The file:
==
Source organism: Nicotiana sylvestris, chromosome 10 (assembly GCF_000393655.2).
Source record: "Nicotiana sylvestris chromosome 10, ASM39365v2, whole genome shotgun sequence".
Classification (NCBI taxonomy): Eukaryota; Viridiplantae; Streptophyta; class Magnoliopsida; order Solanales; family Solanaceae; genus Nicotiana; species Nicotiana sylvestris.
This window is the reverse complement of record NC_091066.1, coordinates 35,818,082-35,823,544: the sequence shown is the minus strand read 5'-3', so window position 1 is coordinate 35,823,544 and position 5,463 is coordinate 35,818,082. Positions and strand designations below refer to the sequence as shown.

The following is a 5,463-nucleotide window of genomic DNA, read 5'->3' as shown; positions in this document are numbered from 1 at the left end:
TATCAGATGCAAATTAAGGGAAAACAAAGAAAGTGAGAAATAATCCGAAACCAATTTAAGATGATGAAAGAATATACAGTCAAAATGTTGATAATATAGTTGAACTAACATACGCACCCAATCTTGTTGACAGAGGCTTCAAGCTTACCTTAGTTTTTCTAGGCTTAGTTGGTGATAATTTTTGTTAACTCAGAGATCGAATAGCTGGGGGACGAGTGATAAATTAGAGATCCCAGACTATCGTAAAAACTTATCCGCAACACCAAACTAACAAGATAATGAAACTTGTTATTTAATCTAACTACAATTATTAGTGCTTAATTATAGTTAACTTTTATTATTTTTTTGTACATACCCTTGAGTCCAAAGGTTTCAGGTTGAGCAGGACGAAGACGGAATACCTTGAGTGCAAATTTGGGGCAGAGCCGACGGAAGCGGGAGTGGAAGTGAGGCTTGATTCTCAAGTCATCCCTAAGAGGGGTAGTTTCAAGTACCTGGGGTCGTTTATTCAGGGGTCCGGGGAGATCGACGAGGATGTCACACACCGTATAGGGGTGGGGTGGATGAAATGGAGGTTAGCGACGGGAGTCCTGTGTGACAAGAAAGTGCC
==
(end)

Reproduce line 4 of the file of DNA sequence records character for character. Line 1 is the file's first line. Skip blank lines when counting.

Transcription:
This window is the reverse complement of record NC_091066.1, coordinates 35,818,082-35,823,544: the sequence shown is the minus strand read 5'-3', so window position 1 is coordinate 35,823,544 and position 5,463 is coordinate 35,818,082. Positions and strand designations below refer to the sequence as shown.